Extreme Networks develops and sells network infrastructure equipment and offers related services contracts for extended warranty and maintenance. Extreme generates its revenue primarily through the efforts of its salesforce or "field sales organization," which both supports its partners and makes direct sales to end-user customers. About two thirds of Extreme’s business is done through partners and distributors, and the other third of its business is direct. On February 5, 2014, Extreme announced that going forward the two large partnerships driving revenue would be Ericsson and Lenovo.
Who Is Affected?
This class action is brought on behalf of a class consisting of all persons who purchased Extreme Networks common stock between November 4, 2013 and April 9, 2015, inclusive, seeking to recover damages and pursue remedies under the Securities Exchange Act of 1934. Extreme is headquartered in Sab Jose, California and was incorporated in Delaware. Its shares trade on NASDAQ under the ticker symbol “EXTR.”
This class action was filed on October 23, 2015 and is captioned Jui-Yang Hong, et al. v. Extreme Networks, Inc., et al. It was filed in the California Northern District Court and its civil docket number is 4:15-cv-04883-DMR. The class period runs from November 4, 2013 through April 9, 2015, inclusive.
The gist of this class action comes from the merger of Extreme and Enterasys, which was announced in September 2013. According to Extreme’s CEO, Charles Berger, Extreme planned and committed to attain double-digit revenue after the integration of the two companies. In a July 21, 2014 press release, Mr. Berger declared the integration would be completed early that month, which is two months ahead of schedule. One month later, Extreme released its fourth quarter financial results, which stated the sales force integration was complete, with all territories rationalized, and the team aligned and executing. Mr. Berger announced that all integration issues were behind and that the two companies had been fully integrated.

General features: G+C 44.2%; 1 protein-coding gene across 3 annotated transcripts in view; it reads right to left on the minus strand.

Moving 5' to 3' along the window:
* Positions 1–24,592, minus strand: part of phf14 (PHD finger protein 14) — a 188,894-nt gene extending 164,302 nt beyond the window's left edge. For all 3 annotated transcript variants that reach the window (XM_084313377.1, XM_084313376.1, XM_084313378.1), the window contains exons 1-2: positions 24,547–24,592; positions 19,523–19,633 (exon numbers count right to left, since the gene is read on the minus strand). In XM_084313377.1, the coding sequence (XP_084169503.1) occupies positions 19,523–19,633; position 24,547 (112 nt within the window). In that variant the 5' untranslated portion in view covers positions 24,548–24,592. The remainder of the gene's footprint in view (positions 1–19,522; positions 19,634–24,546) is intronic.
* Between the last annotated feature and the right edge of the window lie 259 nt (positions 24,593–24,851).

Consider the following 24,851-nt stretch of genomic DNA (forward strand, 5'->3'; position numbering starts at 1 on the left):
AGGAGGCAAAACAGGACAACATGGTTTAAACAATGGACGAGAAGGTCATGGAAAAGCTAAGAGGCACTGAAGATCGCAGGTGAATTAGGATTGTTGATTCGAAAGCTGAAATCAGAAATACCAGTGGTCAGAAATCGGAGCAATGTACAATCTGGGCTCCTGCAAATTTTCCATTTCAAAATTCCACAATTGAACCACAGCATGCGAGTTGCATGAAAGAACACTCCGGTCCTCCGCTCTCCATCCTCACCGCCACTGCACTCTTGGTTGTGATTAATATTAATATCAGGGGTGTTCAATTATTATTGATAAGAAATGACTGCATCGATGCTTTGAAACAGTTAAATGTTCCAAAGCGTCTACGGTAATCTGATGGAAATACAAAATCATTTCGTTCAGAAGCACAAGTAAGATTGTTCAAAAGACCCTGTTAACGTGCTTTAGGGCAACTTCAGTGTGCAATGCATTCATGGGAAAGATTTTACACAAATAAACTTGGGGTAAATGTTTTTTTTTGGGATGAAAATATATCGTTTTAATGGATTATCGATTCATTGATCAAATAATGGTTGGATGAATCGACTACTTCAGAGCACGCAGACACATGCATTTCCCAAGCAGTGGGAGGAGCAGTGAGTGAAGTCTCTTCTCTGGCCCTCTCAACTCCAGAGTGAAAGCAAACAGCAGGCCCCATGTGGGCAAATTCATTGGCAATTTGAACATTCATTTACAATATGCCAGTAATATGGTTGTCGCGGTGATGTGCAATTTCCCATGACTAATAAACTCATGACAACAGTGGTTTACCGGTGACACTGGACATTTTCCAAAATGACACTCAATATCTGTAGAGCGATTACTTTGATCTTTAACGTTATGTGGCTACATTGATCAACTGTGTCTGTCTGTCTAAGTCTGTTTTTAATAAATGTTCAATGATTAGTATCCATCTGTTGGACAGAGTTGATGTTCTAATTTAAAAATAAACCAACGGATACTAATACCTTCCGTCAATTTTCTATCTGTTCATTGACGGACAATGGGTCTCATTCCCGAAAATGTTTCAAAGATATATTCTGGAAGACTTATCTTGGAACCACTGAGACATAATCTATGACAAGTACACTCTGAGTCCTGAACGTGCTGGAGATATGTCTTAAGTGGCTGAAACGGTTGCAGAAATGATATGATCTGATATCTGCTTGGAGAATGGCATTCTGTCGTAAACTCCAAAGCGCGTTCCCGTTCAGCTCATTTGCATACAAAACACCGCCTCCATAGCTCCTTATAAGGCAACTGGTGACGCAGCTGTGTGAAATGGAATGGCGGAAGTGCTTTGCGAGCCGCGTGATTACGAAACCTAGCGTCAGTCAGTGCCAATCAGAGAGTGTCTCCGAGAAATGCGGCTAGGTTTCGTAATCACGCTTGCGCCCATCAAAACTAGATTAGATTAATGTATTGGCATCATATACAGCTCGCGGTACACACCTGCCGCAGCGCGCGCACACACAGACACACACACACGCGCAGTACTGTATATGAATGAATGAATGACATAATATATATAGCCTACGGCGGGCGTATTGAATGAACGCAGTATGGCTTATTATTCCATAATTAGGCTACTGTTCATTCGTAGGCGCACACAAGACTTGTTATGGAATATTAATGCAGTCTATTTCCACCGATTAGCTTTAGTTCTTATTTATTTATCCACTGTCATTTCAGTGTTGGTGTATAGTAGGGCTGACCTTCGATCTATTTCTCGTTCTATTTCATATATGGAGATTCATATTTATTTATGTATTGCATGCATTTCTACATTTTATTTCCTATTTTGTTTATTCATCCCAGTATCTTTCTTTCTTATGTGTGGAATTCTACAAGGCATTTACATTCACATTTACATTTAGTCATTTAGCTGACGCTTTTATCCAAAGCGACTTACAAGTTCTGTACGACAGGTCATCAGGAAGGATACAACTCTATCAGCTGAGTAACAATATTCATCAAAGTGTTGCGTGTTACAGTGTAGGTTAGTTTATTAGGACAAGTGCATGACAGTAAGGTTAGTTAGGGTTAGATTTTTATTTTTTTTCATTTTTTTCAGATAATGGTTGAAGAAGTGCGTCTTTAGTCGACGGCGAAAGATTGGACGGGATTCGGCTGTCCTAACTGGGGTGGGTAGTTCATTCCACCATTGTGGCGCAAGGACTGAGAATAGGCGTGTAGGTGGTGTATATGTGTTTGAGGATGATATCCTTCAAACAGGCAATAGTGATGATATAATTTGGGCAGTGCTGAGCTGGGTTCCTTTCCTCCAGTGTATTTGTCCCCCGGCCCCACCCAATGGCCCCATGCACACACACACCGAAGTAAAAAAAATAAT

Throughout the year 2014, Extreme and its top management continued its assurances that the merger between Extreme and Enterasys had been completed successfully. It was not until January 28, 2015, when the defendants, during a conference call discussing Extreme’s second quarter 2015 financial results, were forced to back off from the 10% growth they had forecast, conceding that the integration of Enterasys had not been completed, as they had previously assured investors. Defendants nevertheless continued to falsely reassure investors that Extreme remained on track to deliver its fiscal year guidance.
On April 9, 2015, after the close of trading, Extreme preannounced that it would miss its previously issued guidance by more than $20 million, that trading of its shares had been halted, and that Extreme’s Chief Revenue Office and sales leader, Jeff White, was "no longer with the Company" after only six months of engagement.
Following the April 9, 2015 announcement, Extreme’s stock price fell nearly 25%.
On May 6, 2015, Extreme held an earnings call to discuss its third quarter financial results where Extreme’s newly appointed CEO, Ed Meyercord (who replaced Mr. Berger soon after the stock plummeted), admitted that:
This case is in the notice period. When a shareholder brings suit under certain federal securities laws, generally that shareholder must give notice via a press release. This notice starts a sixty-day period of time when any shareholder can investigate the underlying claims of the lawsuit and then elect to bring suit as well. At the end of this sixty-day period, the court appoints one shareholder (or a group of shareholders) to prosecute the securities litigation. We will review the docket again in December and update this page as warranted.